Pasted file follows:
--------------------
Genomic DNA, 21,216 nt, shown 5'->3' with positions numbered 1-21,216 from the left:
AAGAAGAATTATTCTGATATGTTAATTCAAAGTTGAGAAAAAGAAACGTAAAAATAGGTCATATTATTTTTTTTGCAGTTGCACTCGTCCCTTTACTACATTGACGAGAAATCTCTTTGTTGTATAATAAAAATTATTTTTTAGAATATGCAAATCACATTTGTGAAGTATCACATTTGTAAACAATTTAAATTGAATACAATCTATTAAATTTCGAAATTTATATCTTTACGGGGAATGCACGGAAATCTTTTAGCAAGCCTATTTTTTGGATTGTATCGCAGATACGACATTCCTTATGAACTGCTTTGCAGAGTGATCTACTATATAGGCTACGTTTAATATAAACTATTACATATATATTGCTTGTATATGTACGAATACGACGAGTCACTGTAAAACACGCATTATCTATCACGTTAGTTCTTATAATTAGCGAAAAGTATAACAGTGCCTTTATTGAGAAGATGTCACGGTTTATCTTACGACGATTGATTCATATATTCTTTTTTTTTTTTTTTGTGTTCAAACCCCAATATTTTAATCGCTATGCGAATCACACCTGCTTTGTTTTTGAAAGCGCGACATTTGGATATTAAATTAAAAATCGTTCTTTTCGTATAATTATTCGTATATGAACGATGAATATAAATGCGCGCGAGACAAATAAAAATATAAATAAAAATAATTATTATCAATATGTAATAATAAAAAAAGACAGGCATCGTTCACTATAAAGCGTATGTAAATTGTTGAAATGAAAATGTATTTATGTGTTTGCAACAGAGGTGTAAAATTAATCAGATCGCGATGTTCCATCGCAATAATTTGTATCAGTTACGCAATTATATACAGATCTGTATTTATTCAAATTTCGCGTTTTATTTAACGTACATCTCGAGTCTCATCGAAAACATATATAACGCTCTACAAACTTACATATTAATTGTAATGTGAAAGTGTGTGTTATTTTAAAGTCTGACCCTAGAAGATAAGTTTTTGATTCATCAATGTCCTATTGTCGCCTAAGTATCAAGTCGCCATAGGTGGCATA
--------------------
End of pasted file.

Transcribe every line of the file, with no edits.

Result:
Genomic DNA, 21,216 nt, shown 5'->3' with positions numbered 1-21,216 from the left:
AAGAAGAATTATTCTGATATGTTAATTCAAAGTTGAGAAAAAGAAACGTAAAAATAGGTCATATTATTTTTTTTGCAGTTGCACTCGTCCCTTTACTACATTGACGAGAAATCTCTTTGTTGTATAATAAAAATTATTTTTTAGAATATGCAAATCACATTTGTGAAGTATCACATTTGTAAACAATTTAAATTGAATACAATCTATTAAATTTCGAAATTTATATCTTTACGGGGAATGCACGGAAATCTTTTAGCAAGCCTATTTTTTGGATTGTATCGCAGATACGACATTCCTTATGAACTGCTTTGCAGAGTGATCTACTATATAGGCTACGTTTAATATAAACTATTACATATATATTGCTTGTATATGTACGAATACGACGAGTCACTGTAAAACACGCATTATCTATCACGTTAGTTCTTATAATTAGCGAAAAGTATAACAGTGCCTTTATTGAGAAGATGTCACGGTTTATCTTACGACGATTGATTCATATATTCTTTTTTTTTTTTTTTGTGTTCAAACCCCAATATTTTAATCGCTATGCGAATCACACCTGCTTTGTTTTTGAAAGCGCGACATTTGGATATTAAATTAAAAATCGTTCTTTTCGTATAATTATTCGTATATGAACGATGAATATAAATGCGCGCGAGACAAATAAAAATATAAATAAAAATAATTATTATCAATATGTAATAATAAAAAAAGACAGGCATCGTTCACTATAAAGCGTATGTAAATTGTTGAAATGAAAATGTATTTATGTGTTTGCAACAGAGGTGTAAAATTAATCAGATCGCGATGTTCCATCGCAATAATTTGTATCAGTTACGCAATTATATACAGATCTGTATTTATTCAAATTTCGCGTTTTATTTAACGTACATCTCGAGTCTCATCGAAAACATATATAACGCTCTACAAACTTACATATTAATTGTAATGTGAAAGTGTGTGTTATTTTAAAGTCTGACCCTAGAAGATAAGTTTTTGATTCATCAATGTCCTATTGTCGCCTAAGTATCAAGTCGCCATAGGTGGCATA